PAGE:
I have Facebook and Instagram accounts, but I use only about 10% of their functions, very much the way I use my computer. I know there is so much more, but I don’t have the patience to spend working through my confusion.
If I ask my son one more time to explain Twitter to me, I think he will scream and I don’t blame him. While I understand some, I have a hard time conceptualizing abstract entities like The Cloud or why a friend of a friend pops up on my Newsfeed and then suddenly disappears.
Occasionally my frustration grows along with my courage so I ask other younger social media pros to help me. Their fingers fly across the keyboards along with their explanations and I am immediately lost, reminding me that it is better to suffer my ignorance in silence. I now accept that I will never understand what is second nature to the two generations who have come after me.
The Comfort of Growing Older
I still have a strong and vibrant career, yet no longer do I have to build this career—to jump through so many hoops, suffer through painful interviews, and constantly update my resumé. Growing older within a job and position I have had since I was young provides me with the pure joy in truly knowing what I am doing.
My talents have been polished over three decades. I have agonized enough about balancing family and career and now there is no more agony and balancing. I am riding the wake of the wave without fear of being pulled under. It’s the home stretch. There is something to be said for my hard-earned knowledge and experience.
Younger souls might follow current teaching trends and utilize new technological tools, but I have successful years of proof. Most of all, aging has given me the gift of not having to prove my worth at work; actually, I do not have to prove anything any more in any area of my life. Another gift of my many years.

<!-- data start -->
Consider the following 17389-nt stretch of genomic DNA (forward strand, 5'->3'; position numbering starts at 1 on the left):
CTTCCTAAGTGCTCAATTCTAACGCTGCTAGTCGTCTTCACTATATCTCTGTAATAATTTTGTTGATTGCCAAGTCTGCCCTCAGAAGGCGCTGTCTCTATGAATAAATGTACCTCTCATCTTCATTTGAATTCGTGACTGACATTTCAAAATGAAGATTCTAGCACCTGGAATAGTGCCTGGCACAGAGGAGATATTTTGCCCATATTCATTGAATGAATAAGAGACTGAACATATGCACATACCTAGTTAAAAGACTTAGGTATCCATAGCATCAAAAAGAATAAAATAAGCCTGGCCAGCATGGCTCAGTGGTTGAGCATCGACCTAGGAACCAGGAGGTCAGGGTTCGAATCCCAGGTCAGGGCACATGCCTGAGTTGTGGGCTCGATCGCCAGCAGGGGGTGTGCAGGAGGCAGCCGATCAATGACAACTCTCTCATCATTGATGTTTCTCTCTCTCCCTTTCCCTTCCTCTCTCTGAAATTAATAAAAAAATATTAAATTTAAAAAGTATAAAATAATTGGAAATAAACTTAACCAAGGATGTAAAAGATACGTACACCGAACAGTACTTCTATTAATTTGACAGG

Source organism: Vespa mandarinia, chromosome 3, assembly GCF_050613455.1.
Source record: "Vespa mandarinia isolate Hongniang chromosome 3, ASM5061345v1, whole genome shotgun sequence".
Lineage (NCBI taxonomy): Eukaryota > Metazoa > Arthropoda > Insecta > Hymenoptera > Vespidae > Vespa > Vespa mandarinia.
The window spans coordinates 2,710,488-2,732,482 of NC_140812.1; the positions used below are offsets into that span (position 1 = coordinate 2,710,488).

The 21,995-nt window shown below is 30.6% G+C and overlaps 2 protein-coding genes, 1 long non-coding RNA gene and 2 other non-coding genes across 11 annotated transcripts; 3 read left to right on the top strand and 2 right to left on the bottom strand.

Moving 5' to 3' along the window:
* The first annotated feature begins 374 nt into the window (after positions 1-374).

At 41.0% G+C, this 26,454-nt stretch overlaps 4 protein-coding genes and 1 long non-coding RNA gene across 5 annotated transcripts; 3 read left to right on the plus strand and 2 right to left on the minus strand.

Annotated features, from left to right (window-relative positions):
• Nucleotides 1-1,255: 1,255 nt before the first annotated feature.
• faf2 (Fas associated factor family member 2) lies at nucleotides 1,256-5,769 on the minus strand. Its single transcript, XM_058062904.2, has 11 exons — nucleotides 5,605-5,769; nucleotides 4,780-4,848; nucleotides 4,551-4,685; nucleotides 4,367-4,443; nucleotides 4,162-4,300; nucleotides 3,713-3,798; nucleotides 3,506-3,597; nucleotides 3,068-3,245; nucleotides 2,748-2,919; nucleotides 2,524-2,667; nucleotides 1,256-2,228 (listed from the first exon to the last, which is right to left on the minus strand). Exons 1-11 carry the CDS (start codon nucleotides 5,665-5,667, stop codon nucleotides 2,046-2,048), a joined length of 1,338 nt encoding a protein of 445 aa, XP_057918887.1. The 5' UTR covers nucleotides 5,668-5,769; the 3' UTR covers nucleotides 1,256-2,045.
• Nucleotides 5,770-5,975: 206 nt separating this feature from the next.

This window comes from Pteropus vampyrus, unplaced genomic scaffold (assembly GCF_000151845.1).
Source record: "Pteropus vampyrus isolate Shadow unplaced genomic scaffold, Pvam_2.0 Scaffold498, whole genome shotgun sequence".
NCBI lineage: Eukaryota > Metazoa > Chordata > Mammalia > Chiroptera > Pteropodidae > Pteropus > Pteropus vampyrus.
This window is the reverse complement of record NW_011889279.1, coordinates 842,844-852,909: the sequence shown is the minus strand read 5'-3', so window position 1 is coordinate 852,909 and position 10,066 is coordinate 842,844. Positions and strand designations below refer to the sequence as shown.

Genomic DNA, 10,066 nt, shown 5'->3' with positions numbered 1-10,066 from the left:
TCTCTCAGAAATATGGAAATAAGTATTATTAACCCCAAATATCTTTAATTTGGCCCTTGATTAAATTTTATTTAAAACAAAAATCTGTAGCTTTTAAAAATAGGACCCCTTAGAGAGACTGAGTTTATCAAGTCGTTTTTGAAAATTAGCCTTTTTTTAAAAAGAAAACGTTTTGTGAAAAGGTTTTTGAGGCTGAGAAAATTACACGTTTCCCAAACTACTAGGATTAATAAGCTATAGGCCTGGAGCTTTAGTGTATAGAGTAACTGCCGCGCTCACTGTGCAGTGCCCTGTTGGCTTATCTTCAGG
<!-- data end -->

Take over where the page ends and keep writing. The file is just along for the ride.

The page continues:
Detaching From The Mainstream
Aging is a slow detachment from mainstream society: clothing styles, restaurants, movies, music, jargon, advances in social media. I have vanished from the desirable demographic; my societal relevance has waned, yet I actually feel just fine about this. I
don’t mind growing old, for I have a sense of freedom now that I never had before. My motto: “If I don’t do it now, when will I?” So whatever ‘it’ is, I do more of it!
I am grateful for my years and for my aging. The gift of timeless youth is to die young. The memory of someone cut down in her prime is always of a wrinkle-free face, one of eternal softness and roundness, a face of sadness and loss. My good fortune is to age and joyfully earn each wrinkle, sag, and bag, reflected in my mirror.
Book by this Author
When Will I Be Good Enough?: A Replacement Child’s Journey to Healing
by Barbara Jaffe Ed.D.
Barbara was born to fill the vacancy left by her little brother, who died at the age of two. This book tells the multitude of readers who have been “replacement children” for many reasons, that they, too, can find hope and healing, as did Barbara.
About the Author
Barbara Jaffe, Ed.D. is an award-winning English professor at El Camino College, California and is a Fellow in UCLA’s Department of Education. She has offered countless workshops to students to help them find their writers’ voices through writing non-fiction. Her college has honored her by naming her Outstanding Woman of the Year and Distinguished Teacher of the Year. Visit her website at BarbaraAnnJaffe.com